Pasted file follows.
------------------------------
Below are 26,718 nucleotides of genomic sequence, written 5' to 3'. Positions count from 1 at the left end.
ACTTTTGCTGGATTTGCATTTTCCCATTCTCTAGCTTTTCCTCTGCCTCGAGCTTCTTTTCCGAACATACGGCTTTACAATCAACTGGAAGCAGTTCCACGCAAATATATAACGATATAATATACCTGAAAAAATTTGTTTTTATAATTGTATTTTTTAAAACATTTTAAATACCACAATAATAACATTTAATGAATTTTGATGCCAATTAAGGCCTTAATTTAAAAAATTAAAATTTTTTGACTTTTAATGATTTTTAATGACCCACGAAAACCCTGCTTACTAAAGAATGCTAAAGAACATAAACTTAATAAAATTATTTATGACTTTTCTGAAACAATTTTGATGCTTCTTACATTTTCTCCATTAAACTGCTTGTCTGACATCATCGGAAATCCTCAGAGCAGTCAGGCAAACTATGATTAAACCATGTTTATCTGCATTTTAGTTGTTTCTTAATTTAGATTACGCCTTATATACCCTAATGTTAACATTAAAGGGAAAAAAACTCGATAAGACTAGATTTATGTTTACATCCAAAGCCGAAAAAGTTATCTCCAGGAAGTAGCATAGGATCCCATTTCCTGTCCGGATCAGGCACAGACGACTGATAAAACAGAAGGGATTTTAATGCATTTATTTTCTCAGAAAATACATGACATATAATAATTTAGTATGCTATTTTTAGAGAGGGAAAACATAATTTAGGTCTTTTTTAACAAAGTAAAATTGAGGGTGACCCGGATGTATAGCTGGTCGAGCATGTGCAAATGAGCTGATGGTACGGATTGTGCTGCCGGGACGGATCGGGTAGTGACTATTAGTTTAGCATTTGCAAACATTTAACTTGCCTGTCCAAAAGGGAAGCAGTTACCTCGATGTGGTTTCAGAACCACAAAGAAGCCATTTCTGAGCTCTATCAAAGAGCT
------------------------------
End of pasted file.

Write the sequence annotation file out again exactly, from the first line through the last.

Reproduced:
Below are 26,718 nucleotides of genomic sequence, written 5' to 3'. Positions count from 1 at the left end.
ACTTTTGCTGGATTTGCATTTTCCCATTCTCTAGCTTTTCCTCTGCCTCGAGCTTCTTTTCCGAACATACGGCTTTACAATCAACTGGAAGCAGTTCCACGCAAATATATAACGATATAATATACCTGAAAAAATTTGTTTTTATAATTGTATTTTTTAAAACATTTTAAATACCACAATAATAACATTTAATGAATTTTGATGCCAATTAAGGCCTTAATTTAAAAAATTAAAATTTTTTGACTTTTAATGATTTTTAATGACCCACGAAAACCCTGCTTACTAAAGAATGCTAAAGAACATAAACTTAATAAAATTATTTATGACTTTTCTGAAACAATTTTGATGCTTCTTACATTTTCTCCATTAAACTGCTTGTCTGACATCATCGGAAATCCTCAGAGCAGTCAGGCAAACTATGATTAAACCATGTTTATCTGCATTTTAGTTGTTTCTTAATTTAGATTACGCCTTATATACCCTAATGTTAACATTAAAGGGAAAAAAACTCGATAAGACTAGATTTATGTTTACATCCAAAGCCGAAAAAGTTATCTCCAGGAAGTAGCATAGGATCCCATTTCCTGTCCGGATCAGGCACAGACGACTGATAAAACAGAAGGGATTTTAATGCATTTATTTTCTCAGAAAATACATGACATATAATAATTTAGTATGCTATTTTTAGAGAGGGAAAACATAATTTAGGTCTTTTTTAACAAAGTAAAATTGAGGGTGACCCGGATGTATAGCTGGTCGAGCATGTGCAAATGAGCTGATGGTACGGATTGTGCTGCCGGGACGGATCGGGTAGTGACTATTAGTTTAGCATTTGCAAACATTTAACTTGCCTGTCCAAAAGGGAAGCAGTTACCTCGATGTGGTTTCAGAACCACAAAGAAGCCATTTCTGAGCTCTATCAAAGAGCT